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18-month outcomes of heterologous bilateral hand transplantation in a child: a case report.

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2017 Sep

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<p><strong>BACKGROUND: </strong>Although heterologous vascular composite allotransplantation has become a burgeoning treatment option for adult amputees, there have been no successful cases previously reported in children. Here, we describe the surgical, immunological, and neurorehabilitation details with functional outcomes 18 months after heterologous bilateral hand and forearm transplantation in an 8-year-old child with quadrimembral amputations and a previous kidney transplant.</p>

<p><strong>METHODS: </strong>2 years of extensive preparation by medical and surgical teams preceded the hand-forearm transplantation of this child. The initial immunosuppressive protocol included thymoglobulin, tacrolimus, prednisone, and mycophenolate mofetil. In July, 2015, our vascularised composite allotransplantation team did the first bilateral hand and forearm transplantation in a child, an 8-year-old boy with previous living-related kidney transplantation. The surgery included four teams working simultaneously on the donor and recipient limbs, aided by customised cutting guides that aimed to reduce ischaemia time. Following an extended length of time in hospital, skin biopsies and close monitoring of renal function and drug concentrations occurred weekly for the first 3 months and were slowly tapered to monthly, and then quarterly. Skin biopsies were also done when tissue rejection was suspected. Paediatric-specific rehabilitation techniques were applied to promote patient engagement during rehabilitation. Progress was assessed by monthly sensory and motor function tests during routine clinic visits and with serial functional brain imaging studies, including structural brain MRI, magnetoencephalography and transcranial magnetic stimulation.</p>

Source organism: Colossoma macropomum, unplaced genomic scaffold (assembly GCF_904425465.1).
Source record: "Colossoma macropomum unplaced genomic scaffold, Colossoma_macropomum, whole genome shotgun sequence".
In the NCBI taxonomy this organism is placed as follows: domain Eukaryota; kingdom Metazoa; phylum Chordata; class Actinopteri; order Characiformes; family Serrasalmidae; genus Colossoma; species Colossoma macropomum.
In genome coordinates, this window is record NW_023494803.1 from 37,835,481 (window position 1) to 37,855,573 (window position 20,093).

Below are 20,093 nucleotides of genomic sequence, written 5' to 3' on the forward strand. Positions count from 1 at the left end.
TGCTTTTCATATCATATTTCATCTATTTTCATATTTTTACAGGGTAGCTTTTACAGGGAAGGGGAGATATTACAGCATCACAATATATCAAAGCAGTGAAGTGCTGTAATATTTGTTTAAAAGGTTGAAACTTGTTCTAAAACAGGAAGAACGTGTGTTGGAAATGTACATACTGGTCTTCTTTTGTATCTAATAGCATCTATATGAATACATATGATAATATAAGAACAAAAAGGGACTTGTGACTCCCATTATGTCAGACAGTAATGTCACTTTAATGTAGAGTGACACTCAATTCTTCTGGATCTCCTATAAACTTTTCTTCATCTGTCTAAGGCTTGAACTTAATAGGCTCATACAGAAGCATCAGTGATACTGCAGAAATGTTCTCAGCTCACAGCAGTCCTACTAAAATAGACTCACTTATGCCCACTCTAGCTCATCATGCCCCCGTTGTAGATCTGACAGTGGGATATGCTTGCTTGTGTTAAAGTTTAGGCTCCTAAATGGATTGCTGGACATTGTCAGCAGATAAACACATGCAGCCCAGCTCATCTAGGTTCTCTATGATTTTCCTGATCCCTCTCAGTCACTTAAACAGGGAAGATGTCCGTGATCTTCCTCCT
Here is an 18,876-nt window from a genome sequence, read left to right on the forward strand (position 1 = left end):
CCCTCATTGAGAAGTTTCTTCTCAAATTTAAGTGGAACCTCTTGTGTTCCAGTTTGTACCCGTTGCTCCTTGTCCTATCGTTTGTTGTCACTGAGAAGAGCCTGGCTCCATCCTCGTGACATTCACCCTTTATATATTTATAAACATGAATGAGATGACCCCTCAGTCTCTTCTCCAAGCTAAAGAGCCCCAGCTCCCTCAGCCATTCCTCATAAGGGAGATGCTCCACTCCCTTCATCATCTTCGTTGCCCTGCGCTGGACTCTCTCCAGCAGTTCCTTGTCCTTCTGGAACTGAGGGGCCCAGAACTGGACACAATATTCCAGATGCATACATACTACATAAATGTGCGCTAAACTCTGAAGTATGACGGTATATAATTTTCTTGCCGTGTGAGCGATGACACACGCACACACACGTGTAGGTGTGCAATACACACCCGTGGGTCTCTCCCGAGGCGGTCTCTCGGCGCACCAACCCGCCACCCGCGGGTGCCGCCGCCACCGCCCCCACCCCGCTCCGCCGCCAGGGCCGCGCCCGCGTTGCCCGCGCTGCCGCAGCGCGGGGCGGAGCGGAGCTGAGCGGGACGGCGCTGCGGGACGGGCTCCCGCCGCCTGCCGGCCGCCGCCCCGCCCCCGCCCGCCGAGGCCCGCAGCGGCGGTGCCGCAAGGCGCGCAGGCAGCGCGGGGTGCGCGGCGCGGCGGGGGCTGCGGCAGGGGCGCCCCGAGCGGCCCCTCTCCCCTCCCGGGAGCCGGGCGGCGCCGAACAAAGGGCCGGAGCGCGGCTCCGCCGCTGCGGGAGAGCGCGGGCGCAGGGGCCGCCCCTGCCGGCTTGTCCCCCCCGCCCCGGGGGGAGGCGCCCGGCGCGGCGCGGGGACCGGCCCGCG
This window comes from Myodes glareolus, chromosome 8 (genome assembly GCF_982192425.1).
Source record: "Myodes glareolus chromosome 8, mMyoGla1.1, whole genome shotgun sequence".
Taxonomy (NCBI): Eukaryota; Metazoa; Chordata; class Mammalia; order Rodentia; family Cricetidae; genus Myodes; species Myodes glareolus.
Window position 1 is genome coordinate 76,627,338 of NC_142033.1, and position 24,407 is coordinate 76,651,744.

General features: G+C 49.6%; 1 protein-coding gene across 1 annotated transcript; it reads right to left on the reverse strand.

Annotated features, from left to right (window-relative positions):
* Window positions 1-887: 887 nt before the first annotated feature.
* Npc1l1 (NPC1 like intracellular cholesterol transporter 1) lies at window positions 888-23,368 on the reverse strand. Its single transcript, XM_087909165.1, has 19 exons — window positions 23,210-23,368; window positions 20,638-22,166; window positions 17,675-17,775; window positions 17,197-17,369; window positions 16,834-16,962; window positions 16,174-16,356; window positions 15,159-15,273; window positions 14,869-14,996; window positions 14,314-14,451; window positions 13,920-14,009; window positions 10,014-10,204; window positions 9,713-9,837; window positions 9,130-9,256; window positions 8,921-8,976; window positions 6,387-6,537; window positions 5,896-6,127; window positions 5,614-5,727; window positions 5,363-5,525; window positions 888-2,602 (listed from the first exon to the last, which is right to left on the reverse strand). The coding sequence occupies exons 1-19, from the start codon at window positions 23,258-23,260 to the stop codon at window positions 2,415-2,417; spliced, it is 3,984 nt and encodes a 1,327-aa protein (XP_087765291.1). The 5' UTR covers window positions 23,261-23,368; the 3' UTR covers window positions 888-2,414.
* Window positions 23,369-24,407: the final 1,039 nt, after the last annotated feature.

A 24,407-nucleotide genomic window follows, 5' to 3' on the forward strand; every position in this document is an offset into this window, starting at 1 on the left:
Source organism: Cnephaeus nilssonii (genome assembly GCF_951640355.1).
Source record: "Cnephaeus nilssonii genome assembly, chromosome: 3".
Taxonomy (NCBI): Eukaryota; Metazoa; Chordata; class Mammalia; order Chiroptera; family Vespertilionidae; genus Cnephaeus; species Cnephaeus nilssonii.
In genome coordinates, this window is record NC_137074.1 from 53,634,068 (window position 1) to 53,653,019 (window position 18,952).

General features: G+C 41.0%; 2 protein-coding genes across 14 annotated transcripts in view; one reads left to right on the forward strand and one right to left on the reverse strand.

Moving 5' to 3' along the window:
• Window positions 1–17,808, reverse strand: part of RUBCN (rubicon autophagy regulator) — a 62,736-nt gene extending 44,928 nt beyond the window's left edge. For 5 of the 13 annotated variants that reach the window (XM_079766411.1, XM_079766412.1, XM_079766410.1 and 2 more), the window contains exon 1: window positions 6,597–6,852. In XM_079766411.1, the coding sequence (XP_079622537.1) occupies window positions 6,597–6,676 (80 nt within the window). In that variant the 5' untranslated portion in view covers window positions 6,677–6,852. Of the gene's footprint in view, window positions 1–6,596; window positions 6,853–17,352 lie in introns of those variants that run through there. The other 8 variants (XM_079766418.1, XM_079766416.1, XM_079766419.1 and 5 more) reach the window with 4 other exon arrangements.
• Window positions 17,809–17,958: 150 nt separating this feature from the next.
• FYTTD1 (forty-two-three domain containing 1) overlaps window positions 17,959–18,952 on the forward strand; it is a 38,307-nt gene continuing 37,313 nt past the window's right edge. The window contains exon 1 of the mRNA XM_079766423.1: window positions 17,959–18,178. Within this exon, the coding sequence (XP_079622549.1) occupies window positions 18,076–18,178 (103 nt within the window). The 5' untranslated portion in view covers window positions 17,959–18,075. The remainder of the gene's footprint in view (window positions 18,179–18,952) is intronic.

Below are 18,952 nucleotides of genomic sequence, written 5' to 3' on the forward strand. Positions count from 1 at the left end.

<p><strong>FINDINGS: </strong>The surgery lasted 10 h and 40 min. Vascular revision of the ulnar artery was required a few hours postoperatively. There were no further immediate postsurgical complications. Rejection episodes occurred throughout the first year but were reversed. An increase in serum creatinine led to the addition of sirolimus at 3 months after transplantation with concomitant reduction in tacrolimus targets. Sensibility to light touch was present by 6 months after transplantation. Intrinsic hand muscle innervation was present by 7-10 months after transplantation. At 18 months, the child had exceeded his previous adapted abilities. As of 18 months after transplantation surgery he is able to write and feed, toilet, and dress himself more independently and efficiently than he could do before transplantation. He remains on four immunosuppressive medications and functional neuroimaging studies have shown motor and somatosensory cortical reorganisation.</p>

<p><strong>INTERPRETATION: </strong>Hand transplantation in a child can be surgically, medically, and functionally successful under carefully considered circumstances. Long-term data on the functional trajectory, neurological recovery, psychological sequelae, and the potential late effect of immunosuppression are still needed to support broader implementation of paediatric vascular composite allotransplantation.</p>

<p><strong>FUNDING: </strong>The Children's Hospital of Philadelphia.</p>



Alternate Title

Lancet Child Adolesc Health


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